Lualaba (Agenzia Fides) - "It was the bishop of Kolwezi who asked us to come here in 2012, worried about the living conditions of the population, especially children. When we first arrived, there were very few people around. But where is everyone? - we asked. In the mine, to dig". Thus begins the story reported to Agenzia Fides by Sister Pascaline Mukebo, Economic empowerment Project Manager, Bon Pasteur Kolwezi, managed by the Sisters of Our Lady of Charity of the Good Shepherd. It is the story of an indissoluble bond between this congregation founded in France in 1835 by Santa Maria Euphrasia Pelletier and now present in about seventy Countries, and the "people of cobalt", that is hundreds of thousands of individuals - at least a third of whom, children up to 7 years of age - 'employed' in the mines of the province of Lualaba, formerly Katanga, in the Democratic Republic of Congo.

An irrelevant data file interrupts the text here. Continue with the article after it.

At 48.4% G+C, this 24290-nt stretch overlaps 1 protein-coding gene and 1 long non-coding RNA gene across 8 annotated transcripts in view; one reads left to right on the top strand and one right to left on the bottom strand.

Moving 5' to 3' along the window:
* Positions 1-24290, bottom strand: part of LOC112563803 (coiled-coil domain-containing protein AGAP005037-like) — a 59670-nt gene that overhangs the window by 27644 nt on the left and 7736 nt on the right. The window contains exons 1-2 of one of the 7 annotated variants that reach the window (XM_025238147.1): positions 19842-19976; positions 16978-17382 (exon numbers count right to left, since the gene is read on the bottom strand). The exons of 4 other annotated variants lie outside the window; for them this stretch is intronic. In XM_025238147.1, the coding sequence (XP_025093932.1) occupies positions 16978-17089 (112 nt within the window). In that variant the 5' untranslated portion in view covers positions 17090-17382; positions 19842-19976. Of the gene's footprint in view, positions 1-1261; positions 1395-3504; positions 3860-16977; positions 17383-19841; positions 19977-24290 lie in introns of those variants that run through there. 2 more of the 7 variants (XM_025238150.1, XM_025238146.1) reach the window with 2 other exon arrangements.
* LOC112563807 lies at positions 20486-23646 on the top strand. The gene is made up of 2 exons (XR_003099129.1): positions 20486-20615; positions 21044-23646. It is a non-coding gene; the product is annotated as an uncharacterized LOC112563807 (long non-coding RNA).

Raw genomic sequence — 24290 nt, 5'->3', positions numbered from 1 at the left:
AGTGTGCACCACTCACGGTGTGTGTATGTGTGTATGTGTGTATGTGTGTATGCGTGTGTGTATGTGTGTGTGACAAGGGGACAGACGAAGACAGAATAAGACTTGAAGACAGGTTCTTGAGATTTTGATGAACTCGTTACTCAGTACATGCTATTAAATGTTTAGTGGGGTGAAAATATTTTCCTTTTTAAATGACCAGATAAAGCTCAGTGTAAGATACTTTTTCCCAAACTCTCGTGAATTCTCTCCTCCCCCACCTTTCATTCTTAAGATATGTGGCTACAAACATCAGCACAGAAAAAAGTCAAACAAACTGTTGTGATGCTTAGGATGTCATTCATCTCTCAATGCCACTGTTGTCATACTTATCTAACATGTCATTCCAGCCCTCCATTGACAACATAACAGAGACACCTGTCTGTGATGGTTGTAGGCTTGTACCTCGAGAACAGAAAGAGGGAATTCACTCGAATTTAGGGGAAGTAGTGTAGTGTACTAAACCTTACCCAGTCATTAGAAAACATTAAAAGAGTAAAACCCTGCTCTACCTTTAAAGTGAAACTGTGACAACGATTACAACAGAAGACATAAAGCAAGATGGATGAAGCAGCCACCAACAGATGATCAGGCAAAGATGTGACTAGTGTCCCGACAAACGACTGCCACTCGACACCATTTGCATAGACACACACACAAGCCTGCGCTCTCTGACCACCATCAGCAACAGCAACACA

The mission of the sisters is concentrated in this small area which alone guarantees between 60 and 70% of the world need of cobalt and which in recent years, since the decision was made in the world to focus on electric cars that require at least a dozen kg of this material, has inevitably become a hub of unregulated attraction for many multinationals. For the companies that wind their way through the supply chain, profits have literally multiplied. For the local population, however, the situation marks a dramatic return to industrial revolution parameters, yet another example of the curse of resources that transform many African Countries, very rich in raw materials and capable of producing indigenous fortunes, in areas of humanitarian emergencies. . (...)(- continues)